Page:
Autonomous shuttle service coming to French town

A fleet of six-metre driverless electric mini buses will become part of the Châteauroux Métropole public transportation network in Central France in 2026.

The first deployment of a Level 4 autonomous mobility service at scale, this project, known as Mach2, will be operational from 2026 in the city center of Châteauroux, 150 miles south of Paris, integrated into the city’s “Horizon” bus network, and operated by Keolis.

The consortium brings together French leaders in mobility, each contributing its own area of expertize: Renault Group for the robotized electric minibus platform, EasyMile for the autonomous driving system, StatInf for the validation of critical software elements, Equans for the Computer Aided Dispatch and Automatic Vehicle Location (CAD/AVL) system, Alstom for the connected safety infrastructure and communication protocols, and Keolis for the operation and maintenance of these new public transport services.

The consortium says this project addresses all aspects of autonomous mobility, to provide a real public transport service and strengthen France’s leadership in this future market: the vehicle developed will be significantly larger and faster than the autonomous shuttles deployed today. The project also addresses the complex issue of interaction with emergency vehicles and connection with traffic light infrastructures. The supervision concept will be rethought in detail to allow a single supervisor to control a fleet of vehicles and guarantee the viability of the economic model for this new type of transport. All of these elements will be used to demonstrate compliance with the strictest safety standards at the French and European levels.

This project benefits from the official support of Châteauroux Métropole, the Indre department, the Ministry of the Interior and the PFA (Plateforme Automobile), as well as that of the Ministry of Ecological Transition and Territorial Cohesion, and Bpifrance. It demonstrates the relevance of this type of technology, including for medium-sized cities.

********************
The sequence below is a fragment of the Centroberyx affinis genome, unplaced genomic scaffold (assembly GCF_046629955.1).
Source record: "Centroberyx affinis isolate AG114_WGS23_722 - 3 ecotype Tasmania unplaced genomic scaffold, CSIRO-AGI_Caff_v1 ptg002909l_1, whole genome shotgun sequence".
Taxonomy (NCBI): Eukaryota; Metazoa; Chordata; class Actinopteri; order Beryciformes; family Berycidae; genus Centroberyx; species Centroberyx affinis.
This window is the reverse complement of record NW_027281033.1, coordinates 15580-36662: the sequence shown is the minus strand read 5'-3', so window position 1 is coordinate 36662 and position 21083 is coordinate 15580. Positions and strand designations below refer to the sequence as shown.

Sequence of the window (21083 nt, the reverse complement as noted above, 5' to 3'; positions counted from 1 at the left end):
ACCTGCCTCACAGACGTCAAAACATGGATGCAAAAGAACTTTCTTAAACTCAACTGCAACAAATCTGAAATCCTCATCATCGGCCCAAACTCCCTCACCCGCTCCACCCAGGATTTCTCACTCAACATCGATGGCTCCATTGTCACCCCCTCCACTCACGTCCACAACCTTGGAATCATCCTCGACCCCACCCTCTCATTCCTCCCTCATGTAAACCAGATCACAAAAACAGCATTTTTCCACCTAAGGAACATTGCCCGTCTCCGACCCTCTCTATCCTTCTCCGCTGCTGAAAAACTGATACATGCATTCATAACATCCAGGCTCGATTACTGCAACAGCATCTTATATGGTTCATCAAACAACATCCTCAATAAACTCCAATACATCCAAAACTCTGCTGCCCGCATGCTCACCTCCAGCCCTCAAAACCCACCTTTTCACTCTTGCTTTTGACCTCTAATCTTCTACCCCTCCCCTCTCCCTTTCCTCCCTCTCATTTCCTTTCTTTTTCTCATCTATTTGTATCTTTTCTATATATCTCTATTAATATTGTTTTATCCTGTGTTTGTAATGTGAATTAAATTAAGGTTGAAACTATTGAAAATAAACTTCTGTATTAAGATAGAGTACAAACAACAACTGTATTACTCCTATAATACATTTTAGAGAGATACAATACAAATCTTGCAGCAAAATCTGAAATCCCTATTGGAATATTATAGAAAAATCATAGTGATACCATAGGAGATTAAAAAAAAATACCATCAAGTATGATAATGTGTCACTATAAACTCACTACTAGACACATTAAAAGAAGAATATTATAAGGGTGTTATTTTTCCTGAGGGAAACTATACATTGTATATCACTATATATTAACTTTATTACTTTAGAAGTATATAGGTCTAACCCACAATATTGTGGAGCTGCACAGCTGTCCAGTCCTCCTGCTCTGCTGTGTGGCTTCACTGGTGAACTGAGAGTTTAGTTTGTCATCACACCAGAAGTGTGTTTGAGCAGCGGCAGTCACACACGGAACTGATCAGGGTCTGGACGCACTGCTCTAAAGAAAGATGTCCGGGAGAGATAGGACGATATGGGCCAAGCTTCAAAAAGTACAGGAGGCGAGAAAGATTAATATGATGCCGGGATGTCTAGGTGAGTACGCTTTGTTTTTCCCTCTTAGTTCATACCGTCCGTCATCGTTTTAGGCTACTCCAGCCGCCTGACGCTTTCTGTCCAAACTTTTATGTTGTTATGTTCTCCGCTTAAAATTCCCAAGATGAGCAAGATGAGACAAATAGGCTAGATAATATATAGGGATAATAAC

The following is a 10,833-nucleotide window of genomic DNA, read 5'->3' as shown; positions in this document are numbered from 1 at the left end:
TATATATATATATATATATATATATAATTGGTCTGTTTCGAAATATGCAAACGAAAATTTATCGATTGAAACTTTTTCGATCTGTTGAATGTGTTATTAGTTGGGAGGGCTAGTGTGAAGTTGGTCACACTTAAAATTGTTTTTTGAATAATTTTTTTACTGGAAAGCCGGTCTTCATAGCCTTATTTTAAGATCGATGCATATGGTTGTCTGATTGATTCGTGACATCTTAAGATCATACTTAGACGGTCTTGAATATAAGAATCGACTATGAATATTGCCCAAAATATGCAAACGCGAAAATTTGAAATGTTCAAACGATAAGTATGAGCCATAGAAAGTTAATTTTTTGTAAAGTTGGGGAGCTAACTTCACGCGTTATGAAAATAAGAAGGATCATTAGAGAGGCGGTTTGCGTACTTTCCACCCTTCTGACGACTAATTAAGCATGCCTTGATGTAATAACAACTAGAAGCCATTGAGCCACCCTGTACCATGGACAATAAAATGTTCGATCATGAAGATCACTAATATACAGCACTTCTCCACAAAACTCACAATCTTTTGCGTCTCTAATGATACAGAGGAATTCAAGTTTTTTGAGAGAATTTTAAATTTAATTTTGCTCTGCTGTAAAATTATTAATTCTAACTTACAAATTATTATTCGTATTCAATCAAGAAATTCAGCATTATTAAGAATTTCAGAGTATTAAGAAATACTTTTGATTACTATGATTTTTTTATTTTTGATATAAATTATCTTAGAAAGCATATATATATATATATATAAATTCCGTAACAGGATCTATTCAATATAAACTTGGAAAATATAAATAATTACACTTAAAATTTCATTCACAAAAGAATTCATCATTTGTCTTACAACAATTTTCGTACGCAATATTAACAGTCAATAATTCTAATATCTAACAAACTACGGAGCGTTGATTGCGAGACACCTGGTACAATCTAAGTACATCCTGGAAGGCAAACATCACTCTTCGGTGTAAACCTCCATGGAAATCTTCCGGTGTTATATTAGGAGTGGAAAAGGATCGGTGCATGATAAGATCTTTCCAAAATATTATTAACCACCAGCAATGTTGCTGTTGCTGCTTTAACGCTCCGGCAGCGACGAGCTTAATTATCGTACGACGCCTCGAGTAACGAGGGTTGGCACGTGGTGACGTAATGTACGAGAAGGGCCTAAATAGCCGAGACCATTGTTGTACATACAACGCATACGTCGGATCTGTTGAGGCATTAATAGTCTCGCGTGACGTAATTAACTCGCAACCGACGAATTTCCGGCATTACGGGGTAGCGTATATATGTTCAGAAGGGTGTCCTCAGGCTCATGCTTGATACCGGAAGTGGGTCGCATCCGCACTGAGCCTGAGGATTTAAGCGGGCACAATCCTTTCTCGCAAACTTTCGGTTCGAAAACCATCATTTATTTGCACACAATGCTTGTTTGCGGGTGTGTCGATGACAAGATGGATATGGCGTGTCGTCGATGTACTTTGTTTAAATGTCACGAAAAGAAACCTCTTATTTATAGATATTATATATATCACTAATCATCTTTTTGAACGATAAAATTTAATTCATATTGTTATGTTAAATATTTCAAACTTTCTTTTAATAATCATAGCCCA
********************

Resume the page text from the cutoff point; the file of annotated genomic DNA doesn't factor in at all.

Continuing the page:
Stéphane Feray-Beaumont, Vice President, Innovation and Smart Mobility at Alstom said: “To meet the mobility challenges of tomorrow, Alstom develops and promotes sustainable and innovative mobility solutions. In particular, Alstom provides operators with signalling solutions that enable them to ensure the safe and smooth flow of passengers. In this project, Alstom will provide the traffic light interaction system that will make the automated vehicle traffic safer and more reliable. This innovative solution will also allow interaction with emergency vehicles. Called TLS (Traffic Light System), the system has recently obtained SIL4 certification, the highest level of certification for railway safety. Alstom is delighted to bring its expertize and the high standards of the railway industry to automated road mobility through this project.”

Benoit Perrin, General Manager of EasyMile added: “This project is much more than just a technological success. It is a crucial step in demonstrating the value of a fleet of fully autonomous vehicles in a city. By replacing on-board supervizors with remote supervision of multiple vehicles, we will demonstrate the positive economic impact of this type of service. Autonomous technology enables more efficient, accessible and less costly public transportation for communities. This project is a major acceleration in terms of performance and as the consortium coordinator, we are proud to unite the most influential players in the French mobility ecosystem.”

(Picture – EasyMile)


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